Contrarily, Blue Origin functioned for most of its history in relative obscurity and made few statements to the general public. Branson is a colorful character, but Virgin Galactic's suborbital tourist system isn't fully operational; the company has four spaceflights under its belt but has yet to fly a paying customer. (This has changed in recent years as the company has started flying tourists to suborbital space on its New Shepard vehicle.) In the meantime, Musk has integrated himself into popular culture in a variety of ways, including regularly posting updates about SpaceX's different systems on Twitter, providing live streamed Starship progress reports that quickly became must-watches for space lovers, and more. For instance, he performed as the Nintendo supervillain Wario while hosting "Saturday Night Live" in 2021.

The number of people traveling to space on SpaceX, Virgin Galactic, and Blue Origin flights increased significantly in 2021. Both Bezos and Branson have flown on the equipment of their respective businesses. Given that a seat on Virgin Galactic, for instance, now costs $450,000, it is inevitable that enormous money is connected to these many chances. That implies that the primary demographic for ticket sales are very wealthy people. Of course, having the super-rich on spaceships raises ethical questions. People have questioned what it means to create an industry in which only wealthy individuals or those who have benefited from wealthy individuals are permitted to participate. Then again, there is the case of Inspiration4, which spent three days in Earth orbit in September 2021 aboard a SpaceX Dragon.

Jared Isaacman, a billionaire who, like Musk, built his money with a payment system called Shift4, funded and oversaw Inspiration4, the first-ever all-private crewed flight to Earth orbit. The other three seats on Isaacman's spacecraft were made available to regular people. Two of these individuals received their chances through contests, while the third person flew on behalf of a charitable organization: St. Jude's Children's Research Hospital in Memphis. Isaacman aimed to raise millions of dollars for St. Jude, and he succeeded in doing so while also receiving plenty of media attention. Recently, Isaacman and SpaceX announced several new private missions that would be carried out as part of the Polaris Program. Although Isaacman hasn't yet announced the crews for all the possibilities, she has stated that each of them will also be centered on charity.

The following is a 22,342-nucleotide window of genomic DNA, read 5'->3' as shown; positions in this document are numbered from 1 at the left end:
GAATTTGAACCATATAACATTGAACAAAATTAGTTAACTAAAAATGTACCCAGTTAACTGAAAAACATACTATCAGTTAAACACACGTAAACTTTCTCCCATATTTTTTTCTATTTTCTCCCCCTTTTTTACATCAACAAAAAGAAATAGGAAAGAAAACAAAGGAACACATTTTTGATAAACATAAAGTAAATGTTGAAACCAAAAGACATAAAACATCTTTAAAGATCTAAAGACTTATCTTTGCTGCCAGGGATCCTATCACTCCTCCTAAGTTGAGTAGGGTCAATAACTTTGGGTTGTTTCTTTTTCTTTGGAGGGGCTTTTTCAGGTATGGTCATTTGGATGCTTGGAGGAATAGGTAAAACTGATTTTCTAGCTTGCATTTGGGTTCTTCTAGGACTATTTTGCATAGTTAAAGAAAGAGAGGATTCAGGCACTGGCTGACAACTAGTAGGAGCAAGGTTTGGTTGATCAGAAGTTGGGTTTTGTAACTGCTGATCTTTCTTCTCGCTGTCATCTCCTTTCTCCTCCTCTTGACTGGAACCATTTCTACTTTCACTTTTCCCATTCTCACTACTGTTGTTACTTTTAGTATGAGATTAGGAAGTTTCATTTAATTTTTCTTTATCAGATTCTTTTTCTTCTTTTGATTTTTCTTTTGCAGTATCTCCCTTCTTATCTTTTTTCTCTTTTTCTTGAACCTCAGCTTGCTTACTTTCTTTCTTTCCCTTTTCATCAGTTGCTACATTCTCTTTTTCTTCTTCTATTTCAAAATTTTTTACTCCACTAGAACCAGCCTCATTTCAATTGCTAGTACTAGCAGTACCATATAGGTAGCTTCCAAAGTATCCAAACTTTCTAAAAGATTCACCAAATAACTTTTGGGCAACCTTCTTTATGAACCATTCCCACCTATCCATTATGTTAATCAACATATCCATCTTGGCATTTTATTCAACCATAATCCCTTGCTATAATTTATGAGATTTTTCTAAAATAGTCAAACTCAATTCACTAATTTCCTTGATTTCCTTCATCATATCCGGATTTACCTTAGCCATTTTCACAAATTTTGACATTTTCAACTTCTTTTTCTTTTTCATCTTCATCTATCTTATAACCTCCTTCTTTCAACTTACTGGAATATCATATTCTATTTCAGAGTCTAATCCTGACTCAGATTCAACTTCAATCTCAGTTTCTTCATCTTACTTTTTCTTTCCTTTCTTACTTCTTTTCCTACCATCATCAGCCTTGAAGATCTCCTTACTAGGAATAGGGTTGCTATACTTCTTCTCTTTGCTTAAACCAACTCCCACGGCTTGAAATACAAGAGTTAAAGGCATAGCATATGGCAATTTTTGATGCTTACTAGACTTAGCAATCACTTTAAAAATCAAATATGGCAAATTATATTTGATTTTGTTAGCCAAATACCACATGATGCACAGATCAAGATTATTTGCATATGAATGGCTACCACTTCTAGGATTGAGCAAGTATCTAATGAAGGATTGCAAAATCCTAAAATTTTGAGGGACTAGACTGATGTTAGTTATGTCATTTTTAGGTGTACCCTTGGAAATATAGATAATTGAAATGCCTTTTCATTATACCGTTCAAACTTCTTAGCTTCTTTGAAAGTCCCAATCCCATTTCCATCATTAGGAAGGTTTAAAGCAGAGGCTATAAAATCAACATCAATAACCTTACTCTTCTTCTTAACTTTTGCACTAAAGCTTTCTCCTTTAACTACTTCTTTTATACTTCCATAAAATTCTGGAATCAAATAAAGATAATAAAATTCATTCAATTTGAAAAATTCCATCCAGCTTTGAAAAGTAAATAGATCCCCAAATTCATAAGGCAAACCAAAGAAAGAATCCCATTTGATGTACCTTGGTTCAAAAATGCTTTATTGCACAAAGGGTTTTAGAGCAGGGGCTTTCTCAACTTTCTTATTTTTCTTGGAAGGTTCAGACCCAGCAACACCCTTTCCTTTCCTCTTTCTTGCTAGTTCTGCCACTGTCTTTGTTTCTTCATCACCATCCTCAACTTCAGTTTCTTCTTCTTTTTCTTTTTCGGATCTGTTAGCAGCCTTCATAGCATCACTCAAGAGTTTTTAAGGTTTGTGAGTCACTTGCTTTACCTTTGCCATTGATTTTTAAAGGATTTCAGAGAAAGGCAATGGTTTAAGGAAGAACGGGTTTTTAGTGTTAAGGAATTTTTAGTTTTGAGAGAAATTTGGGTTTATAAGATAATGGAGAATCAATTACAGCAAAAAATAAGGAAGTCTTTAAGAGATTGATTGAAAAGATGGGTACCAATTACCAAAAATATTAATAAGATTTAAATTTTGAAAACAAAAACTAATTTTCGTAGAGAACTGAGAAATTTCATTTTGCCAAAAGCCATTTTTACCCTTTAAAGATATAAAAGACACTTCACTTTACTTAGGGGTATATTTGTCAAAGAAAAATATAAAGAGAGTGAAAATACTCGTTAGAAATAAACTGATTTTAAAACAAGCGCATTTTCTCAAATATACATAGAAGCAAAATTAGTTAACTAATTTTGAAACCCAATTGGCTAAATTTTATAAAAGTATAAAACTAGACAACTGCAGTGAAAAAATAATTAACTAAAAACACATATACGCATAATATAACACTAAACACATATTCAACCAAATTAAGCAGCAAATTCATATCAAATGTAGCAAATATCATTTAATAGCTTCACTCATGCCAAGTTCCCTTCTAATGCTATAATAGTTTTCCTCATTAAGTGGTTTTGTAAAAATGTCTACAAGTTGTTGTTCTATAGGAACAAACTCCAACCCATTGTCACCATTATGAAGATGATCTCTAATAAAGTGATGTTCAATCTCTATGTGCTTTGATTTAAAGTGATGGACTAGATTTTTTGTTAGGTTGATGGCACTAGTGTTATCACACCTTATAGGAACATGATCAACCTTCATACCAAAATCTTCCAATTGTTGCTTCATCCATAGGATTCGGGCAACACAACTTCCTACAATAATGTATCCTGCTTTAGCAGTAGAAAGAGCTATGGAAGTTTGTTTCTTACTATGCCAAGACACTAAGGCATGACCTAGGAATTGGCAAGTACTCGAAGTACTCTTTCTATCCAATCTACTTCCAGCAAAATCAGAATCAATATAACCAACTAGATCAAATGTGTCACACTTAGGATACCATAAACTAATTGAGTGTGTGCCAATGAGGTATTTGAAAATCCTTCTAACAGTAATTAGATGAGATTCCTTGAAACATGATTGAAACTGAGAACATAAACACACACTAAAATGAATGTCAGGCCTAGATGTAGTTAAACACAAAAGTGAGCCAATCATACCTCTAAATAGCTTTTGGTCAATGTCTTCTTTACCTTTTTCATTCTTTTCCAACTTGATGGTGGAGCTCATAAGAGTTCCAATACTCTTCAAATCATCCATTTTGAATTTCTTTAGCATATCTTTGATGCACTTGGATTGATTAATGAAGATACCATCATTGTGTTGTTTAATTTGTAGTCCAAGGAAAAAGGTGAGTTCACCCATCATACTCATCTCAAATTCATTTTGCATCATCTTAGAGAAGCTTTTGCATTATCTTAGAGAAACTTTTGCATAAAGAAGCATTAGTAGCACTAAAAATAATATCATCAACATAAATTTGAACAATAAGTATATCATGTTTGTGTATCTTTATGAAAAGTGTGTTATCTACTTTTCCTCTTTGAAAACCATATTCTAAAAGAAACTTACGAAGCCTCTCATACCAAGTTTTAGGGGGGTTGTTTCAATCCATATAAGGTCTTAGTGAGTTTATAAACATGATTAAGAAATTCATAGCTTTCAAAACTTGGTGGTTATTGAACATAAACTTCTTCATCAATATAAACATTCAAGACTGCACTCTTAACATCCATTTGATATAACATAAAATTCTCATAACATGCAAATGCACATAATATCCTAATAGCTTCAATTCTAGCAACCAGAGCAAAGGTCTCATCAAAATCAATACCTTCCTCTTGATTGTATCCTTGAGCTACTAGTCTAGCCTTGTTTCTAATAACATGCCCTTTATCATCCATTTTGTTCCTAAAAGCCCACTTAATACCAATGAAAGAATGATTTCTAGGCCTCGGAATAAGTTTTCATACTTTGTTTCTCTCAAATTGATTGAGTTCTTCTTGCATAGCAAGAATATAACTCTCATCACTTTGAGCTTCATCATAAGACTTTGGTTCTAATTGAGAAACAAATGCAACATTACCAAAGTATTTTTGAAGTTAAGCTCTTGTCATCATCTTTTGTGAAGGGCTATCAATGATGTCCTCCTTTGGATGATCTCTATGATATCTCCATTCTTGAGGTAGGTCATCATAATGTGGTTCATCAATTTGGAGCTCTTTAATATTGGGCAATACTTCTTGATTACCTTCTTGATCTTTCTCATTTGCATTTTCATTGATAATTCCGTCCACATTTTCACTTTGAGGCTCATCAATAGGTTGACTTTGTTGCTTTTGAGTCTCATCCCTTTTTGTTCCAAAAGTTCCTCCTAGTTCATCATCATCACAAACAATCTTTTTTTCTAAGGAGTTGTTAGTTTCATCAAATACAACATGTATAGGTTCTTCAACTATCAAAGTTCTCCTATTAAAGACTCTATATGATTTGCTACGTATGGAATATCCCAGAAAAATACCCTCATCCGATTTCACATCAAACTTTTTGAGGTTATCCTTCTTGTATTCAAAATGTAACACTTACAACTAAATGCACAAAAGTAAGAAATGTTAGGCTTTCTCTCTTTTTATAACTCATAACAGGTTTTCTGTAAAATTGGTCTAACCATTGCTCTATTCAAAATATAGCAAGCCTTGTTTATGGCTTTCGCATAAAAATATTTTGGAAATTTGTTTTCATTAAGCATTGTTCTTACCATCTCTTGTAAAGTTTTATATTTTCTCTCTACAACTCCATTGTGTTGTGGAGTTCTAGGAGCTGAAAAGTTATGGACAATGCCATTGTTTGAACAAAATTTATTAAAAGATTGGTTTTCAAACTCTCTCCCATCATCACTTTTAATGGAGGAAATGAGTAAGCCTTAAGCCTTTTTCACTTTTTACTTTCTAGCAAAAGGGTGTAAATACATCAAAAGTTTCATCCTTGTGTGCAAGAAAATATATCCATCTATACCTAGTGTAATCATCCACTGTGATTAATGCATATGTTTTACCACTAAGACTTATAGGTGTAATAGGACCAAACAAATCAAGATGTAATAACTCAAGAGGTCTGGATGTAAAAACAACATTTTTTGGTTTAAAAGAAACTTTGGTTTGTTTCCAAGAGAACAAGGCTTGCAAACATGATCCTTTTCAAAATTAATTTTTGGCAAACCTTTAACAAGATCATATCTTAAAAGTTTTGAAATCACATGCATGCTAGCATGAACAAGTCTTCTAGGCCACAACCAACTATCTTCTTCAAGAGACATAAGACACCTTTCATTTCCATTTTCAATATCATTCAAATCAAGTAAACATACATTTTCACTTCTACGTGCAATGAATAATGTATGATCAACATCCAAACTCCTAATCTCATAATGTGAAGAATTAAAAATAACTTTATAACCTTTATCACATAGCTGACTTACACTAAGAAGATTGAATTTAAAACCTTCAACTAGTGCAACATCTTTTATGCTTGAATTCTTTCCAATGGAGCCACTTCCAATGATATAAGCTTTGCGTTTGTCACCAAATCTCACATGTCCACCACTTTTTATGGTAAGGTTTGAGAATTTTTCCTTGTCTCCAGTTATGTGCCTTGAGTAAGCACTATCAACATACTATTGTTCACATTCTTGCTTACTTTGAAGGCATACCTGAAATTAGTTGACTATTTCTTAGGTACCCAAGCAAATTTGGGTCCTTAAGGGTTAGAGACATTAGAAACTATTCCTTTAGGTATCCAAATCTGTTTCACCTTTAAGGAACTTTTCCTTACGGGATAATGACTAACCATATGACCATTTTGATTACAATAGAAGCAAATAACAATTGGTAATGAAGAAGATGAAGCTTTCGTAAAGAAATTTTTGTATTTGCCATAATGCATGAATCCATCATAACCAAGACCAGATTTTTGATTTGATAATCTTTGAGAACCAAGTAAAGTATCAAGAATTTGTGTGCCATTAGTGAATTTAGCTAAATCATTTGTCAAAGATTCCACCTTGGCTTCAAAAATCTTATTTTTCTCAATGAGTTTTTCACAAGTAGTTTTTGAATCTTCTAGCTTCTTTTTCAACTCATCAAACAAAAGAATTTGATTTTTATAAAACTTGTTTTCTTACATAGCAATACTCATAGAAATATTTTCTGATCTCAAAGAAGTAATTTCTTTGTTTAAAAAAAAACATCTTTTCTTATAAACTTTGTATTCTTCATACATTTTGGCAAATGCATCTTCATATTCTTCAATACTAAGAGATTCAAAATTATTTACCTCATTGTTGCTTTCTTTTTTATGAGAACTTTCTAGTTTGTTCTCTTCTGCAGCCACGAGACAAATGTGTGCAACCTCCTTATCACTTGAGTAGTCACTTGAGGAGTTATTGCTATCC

Today, a lot of space businesses broadcast their space missions, but SpaceX tends to stand out. Millions of viewers have watched the company's broadcasts over the years to see rocket stages land on ships at sea and, in one particularly stunning instance, a mannequin wearing a spacesuit launch into orbit around the sun. One of the highlights of the first Falcon Heavy launch in February 2018 was the mannequin. The massive rocket successfully launched, and its three first-stage boosters returned to Earth in front of a huge throng at the Kennedy Space Center in Florida, the largest such gathering since the end of the space shuttle program in 2011. The top stage of the Falcon Heavy had a stunning unveiling when the webcast switched back to an in-space view: a mannequin astronaut driving a Tesla Roadster. As the mannequin started its journey around the sun, SpaceX started playing David Bowie's "Starman" on the webcast.

The "astronaut" attracted a lot of worldwide interest; for instance, this reporter heard about it from someone in Mariupol, Ukraine, who wasn't typically interested in space travel. However, it's just one example of the value that longtime SpaceX supporters have received from the webcasts. SpaceX has strategically provided fans with access to staging camera views, high-definition pictures of its rockets during launches and at-sea landings, and a wealth of statistics that they can parse on websites like Twitter and Reddit. In a way, the business is emulating NASA's earlier days, when the agency broadcast open television programs at a time when crewed rocket reliability was far lower than it is today. In reality, during combined Crew Dragon launch endeavors, NASA and SpaceX frequently have conflicting broadcasts. This presents a significant (but entertaining) difficulty as space enthusiasts divide their focus among various social media channels and live streams.


Musk unveiled the long-awaited spacesuits in 2017 that NASA astronauts and other passengers on his spacecraft would wear during upcoming missions. While Musk noted that it was "incredibly hard" to balance aesthetics and function in the spacesuits, people immediately started commenting on its movie-star look. Musk, true to his tradition of breaking news on social media, posted the first images on Instagram. The SpaceX suit was so light that Musk had to reassure his Instagram followers that it was safe to leap into a vacuum chamber while wearing it. The suit was designed by renowned costume designer Jose Fernandez, who worked on blockbuster films like "Wonder Woman," "Wolverine," "Batman vs. Superman," and "Captain America: Civil War," so it wasn't a Hollywood coincidence.